Sodium-ion batteries could be a cheaper and more sustainable alternative to the commonly used lithium-ion batteries. All-solid-state batteries could solve another problem of standard Li-ion batteries: the hazards caused by flammable liquid electrolytes.
Arndt Remhof, Empa, Swiss Federal Laboratories for Materials Science and Technology, Dübendorf, and colleagues have combined these two approaches towards safer high-energy-density batteries and have developed all-solid-state sodium-ion batteries. The team used an inorganic, closo-borate-based electrolyte with a high sodium ion conductivity and thermal stability up to 300 °C. They combined this electrolyte with a solid metallic sodium anode and a mixed sodium chromium oxide cathode.
To ensure good contact between the electrodes and the electrolyte, the team dissolved part of the electrolyte in methanol, mixed it directly with the cathode material, and evaporated the solvent. The resulting composite was then stacked with the rest of the electrolyte, pressed together at 900 MPa, and combined with the sodium anode to form the finished cell.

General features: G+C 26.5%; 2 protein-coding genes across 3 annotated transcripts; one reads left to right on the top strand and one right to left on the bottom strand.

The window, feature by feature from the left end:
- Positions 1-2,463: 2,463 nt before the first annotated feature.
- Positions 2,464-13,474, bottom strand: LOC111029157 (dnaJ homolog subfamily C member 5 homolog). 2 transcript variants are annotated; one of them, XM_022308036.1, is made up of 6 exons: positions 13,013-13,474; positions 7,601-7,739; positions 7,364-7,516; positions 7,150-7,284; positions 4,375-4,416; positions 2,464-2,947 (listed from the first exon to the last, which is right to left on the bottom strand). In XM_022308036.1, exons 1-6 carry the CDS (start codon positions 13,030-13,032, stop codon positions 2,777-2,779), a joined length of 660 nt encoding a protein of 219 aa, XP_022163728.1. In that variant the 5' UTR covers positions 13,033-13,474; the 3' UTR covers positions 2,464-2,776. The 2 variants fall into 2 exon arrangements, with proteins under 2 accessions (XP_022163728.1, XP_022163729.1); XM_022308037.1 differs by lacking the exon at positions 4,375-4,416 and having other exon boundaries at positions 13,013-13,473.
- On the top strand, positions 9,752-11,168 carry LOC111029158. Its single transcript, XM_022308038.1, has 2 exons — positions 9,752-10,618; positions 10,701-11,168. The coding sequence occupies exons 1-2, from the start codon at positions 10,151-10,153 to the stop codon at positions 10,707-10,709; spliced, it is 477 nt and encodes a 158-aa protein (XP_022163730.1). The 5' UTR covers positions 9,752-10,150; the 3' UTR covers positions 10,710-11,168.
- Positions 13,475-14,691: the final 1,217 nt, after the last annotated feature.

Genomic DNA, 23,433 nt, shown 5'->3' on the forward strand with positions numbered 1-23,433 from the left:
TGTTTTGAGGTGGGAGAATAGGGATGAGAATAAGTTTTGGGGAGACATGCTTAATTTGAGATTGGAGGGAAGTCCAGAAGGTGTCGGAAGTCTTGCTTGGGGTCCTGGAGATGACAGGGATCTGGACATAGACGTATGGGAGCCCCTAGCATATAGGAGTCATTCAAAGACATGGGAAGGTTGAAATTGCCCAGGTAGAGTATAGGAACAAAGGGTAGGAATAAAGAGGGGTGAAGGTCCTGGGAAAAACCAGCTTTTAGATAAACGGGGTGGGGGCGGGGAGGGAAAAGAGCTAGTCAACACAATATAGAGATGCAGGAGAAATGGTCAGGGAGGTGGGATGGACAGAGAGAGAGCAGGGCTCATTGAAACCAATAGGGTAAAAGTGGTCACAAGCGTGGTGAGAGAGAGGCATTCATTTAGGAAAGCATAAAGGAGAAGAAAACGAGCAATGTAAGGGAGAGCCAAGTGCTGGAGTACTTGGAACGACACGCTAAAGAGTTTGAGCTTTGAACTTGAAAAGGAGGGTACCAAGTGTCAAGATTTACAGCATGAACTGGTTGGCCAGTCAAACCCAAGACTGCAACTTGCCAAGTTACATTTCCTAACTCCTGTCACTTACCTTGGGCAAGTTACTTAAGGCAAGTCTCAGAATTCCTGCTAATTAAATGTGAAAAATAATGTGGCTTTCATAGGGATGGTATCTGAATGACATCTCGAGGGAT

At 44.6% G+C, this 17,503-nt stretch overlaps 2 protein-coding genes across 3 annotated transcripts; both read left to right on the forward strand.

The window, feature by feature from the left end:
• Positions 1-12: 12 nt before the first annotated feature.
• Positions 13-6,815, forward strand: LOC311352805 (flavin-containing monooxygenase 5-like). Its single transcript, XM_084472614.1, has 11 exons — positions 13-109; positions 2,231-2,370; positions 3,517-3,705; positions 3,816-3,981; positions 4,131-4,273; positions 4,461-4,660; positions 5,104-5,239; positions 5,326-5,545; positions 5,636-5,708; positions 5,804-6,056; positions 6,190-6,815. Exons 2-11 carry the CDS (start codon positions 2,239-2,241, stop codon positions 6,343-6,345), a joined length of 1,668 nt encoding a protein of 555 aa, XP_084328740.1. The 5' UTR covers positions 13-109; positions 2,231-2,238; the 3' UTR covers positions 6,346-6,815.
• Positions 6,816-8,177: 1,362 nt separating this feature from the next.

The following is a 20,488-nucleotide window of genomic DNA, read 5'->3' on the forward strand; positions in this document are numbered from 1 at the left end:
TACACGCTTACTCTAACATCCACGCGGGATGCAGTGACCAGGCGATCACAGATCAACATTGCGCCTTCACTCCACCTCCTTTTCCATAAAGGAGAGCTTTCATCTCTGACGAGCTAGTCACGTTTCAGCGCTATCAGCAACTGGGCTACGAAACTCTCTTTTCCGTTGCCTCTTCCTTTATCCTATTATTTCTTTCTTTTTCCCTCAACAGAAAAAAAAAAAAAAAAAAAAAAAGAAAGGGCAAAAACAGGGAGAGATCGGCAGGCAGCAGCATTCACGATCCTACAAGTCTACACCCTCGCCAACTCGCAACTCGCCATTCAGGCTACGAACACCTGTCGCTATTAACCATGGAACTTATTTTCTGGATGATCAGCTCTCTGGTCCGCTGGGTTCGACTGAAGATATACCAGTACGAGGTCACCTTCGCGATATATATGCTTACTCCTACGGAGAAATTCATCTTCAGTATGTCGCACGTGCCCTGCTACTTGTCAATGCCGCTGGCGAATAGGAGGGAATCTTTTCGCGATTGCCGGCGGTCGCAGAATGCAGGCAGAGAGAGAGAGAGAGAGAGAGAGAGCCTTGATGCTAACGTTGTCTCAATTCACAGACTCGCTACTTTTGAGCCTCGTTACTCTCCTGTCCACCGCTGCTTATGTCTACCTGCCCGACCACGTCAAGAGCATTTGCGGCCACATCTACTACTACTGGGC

The electrolyte is electrochemically stable at up to 3.25 V, and the battery retains 85 % of its capacity after 250 cycles. According to the researchers, the results demonstrate that interface optimization can be just as important for solid-state batteries as improving the electrolyte’s conductivity, and show that closo-borate-based electrolytes are promising for high-performance batteries.
- A stable 3 V all-solid-state sodium-ion battery based on a closo-borate electrolyte,
Léo Duchêne, Ruben-Simon Kühnel, Evelyn Stilp, Eduardo Cuervo-Reyes, Arndt Remhof, Hans Hagemann, Corsin Battaglia,
Energy Environ. Sci. 2017.